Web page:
Friday, February 25, 2011

Primates on land: Place, in this ethnography, is actual Harbin's valley, its Mainside area, its pools, - physical, material and experienceable

Harbin ethnography:

... In many ways, the physical place of the Harbin valley gave rise to new expressions of creativity and freedom, such as Watsu, as well as to Harbin identity and practices.

'Place,' in this ethnography, is actual Harbin's valley, its Mainside area, its pools and the pool area, and everything else on the the roughly 1700 acres of land which make up the Harbin valley and surroundings. Each of these four aspects, for example, as 'place,' are physical, material and experienceable, as has land been to human primates through thousands of generations of our ancestors' bodyminds, reproducing through time. Place is earth or land, and, at Harbin, its waters, too. You and I, from anywhere in this globalized world, can experience actual Harbin as place by traveling to and entering into the warm pool and doing Watsu with a friend there, or going to a dance in the Harbin conference center, or sleeping in a tent on a platform on the Meadow building side of the main Harbin road (as qualia, if you will). And Watsu, for example, emerging from Harbin's pools, has generated a network of practitioners around the world. You, the reader, however, may come to learn of Harbin Hot Springs, and its valley, as 'place,' through reading this act of ethnographic writing – this text or book - and thus symbolically, yet not physically in the sense above of Harbin as actual, material experienceable-to-bodyminds' land and waters. In this ethnography, I call this act of symbolic experiencing mediated by writing and reading, and other media, symbols or representations, experienced in your bodymind, a virtual experience. Later in this book we'll explore other aspects of virtual experiences and of the virtual, - many mediated digitally by placed-forming multimedia, that is by multimedia representations of land, physical, material landscapes, including interactive, digital depictions of material sunrise on the horizon, for example, from the virtual Harbin warm pool at the bottom of the Harbin valley. But the Harbin pools and the Harbin property are my ethnographic, grounded, place-based, field site, where I practice ethnographic field work, which I'm also calling 'water play,' or 'pool participant-observation,' in this ethnography, since this is a pools-centric interpretation of Harbin Hot Springs, which is relatively unexplored in the discipline of anthropology. In this ethnography, Harbin as place also gives new form to anthropological water play as participant-observation methodology. Time for more Watsu to generate connectivity in oneness, now, in the warm pool, ethnographically.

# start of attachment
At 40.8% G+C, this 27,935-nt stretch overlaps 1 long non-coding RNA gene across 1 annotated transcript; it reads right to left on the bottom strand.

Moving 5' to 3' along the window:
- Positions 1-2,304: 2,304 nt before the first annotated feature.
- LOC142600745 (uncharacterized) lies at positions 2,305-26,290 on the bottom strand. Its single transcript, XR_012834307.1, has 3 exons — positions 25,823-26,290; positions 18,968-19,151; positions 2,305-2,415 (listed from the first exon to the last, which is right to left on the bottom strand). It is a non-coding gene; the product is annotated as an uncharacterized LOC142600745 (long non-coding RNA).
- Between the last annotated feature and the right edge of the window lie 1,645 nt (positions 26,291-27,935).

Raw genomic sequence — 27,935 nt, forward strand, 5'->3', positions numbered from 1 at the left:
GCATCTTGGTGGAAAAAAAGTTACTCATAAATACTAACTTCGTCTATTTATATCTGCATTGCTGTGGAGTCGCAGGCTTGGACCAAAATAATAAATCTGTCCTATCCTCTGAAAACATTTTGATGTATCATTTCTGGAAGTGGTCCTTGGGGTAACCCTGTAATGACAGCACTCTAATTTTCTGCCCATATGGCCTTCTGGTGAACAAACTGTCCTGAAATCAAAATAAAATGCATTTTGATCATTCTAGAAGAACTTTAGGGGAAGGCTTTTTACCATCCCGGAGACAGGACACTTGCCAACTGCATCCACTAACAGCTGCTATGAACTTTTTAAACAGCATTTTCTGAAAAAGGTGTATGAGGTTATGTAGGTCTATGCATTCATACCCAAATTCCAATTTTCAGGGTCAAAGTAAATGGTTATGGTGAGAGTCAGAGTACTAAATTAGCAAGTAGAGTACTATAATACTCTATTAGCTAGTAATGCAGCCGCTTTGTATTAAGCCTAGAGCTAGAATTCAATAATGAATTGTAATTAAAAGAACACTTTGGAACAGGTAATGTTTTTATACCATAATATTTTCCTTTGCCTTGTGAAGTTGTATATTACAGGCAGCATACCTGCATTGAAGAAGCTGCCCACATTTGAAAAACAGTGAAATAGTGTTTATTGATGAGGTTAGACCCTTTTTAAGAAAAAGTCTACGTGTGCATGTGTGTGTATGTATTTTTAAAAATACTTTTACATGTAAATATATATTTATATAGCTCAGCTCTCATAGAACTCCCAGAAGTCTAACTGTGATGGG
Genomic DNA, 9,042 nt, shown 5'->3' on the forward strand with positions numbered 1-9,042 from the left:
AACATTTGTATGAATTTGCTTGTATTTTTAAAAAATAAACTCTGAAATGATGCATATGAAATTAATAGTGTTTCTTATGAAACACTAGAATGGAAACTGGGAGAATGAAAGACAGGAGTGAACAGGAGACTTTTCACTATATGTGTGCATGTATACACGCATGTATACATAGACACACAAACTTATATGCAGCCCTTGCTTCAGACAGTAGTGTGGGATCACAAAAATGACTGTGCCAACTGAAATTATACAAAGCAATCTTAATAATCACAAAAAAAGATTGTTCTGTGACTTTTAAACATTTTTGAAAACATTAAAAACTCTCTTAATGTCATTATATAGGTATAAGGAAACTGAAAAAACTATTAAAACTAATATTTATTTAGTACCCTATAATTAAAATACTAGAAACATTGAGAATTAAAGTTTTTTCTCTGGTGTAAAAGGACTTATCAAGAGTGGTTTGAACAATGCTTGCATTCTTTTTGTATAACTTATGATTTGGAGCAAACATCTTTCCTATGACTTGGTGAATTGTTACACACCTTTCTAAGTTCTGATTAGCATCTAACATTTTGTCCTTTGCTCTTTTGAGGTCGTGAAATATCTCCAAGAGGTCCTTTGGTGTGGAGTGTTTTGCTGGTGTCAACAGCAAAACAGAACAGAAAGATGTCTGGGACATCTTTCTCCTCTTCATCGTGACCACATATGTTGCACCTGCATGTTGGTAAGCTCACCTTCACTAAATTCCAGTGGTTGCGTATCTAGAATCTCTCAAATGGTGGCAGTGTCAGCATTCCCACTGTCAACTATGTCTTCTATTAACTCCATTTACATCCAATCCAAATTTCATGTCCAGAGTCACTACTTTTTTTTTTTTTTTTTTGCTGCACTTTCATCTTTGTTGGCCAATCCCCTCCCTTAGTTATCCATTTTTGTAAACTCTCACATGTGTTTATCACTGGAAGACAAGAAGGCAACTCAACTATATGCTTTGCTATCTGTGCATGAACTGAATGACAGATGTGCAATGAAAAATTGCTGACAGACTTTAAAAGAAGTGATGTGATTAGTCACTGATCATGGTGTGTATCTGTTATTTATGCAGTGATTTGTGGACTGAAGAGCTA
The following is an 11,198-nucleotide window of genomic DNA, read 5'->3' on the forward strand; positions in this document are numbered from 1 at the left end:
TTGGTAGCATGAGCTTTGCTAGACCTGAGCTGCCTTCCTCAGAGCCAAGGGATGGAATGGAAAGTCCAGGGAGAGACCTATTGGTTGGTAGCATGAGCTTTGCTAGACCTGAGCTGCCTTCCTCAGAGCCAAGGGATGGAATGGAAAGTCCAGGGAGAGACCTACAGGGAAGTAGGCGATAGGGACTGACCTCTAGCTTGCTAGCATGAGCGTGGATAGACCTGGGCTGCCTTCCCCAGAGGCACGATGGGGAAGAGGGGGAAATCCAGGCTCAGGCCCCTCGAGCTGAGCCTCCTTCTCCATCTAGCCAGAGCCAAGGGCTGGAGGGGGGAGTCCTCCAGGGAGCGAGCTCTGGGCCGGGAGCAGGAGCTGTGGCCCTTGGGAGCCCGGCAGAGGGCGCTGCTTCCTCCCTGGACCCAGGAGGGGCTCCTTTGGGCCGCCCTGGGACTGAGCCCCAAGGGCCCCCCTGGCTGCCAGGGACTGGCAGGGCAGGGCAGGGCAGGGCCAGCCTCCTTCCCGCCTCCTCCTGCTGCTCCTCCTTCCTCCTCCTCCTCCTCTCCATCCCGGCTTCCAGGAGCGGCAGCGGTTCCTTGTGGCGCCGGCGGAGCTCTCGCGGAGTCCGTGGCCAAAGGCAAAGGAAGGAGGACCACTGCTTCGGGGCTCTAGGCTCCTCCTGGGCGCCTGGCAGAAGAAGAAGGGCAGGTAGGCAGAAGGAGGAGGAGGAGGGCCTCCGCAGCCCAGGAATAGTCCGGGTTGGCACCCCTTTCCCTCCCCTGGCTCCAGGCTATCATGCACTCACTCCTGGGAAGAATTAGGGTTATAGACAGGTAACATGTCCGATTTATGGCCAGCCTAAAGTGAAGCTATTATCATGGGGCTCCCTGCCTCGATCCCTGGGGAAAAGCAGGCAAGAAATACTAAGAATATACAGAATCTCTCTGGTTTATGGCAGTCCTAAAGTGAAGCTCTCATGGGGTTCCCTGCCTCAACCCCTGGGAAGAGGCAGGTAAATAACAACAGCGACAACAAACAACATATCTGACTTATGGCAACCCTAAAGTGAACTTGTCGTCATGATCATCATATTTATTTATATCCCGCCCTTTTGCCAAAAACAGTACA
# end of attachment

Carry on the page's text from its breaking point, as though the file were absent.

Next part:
While one starting point for this ethnography of Harbin as place is the 'visual,' as this chapter began, I understand Harbin as place in richly immersive ways, both watery and culturally, as well as in terms of attraction, as well as in terms of its warm-water relaxation response and related oneness, and, in some ways, as the natural. ...

( - February 25, 2011)

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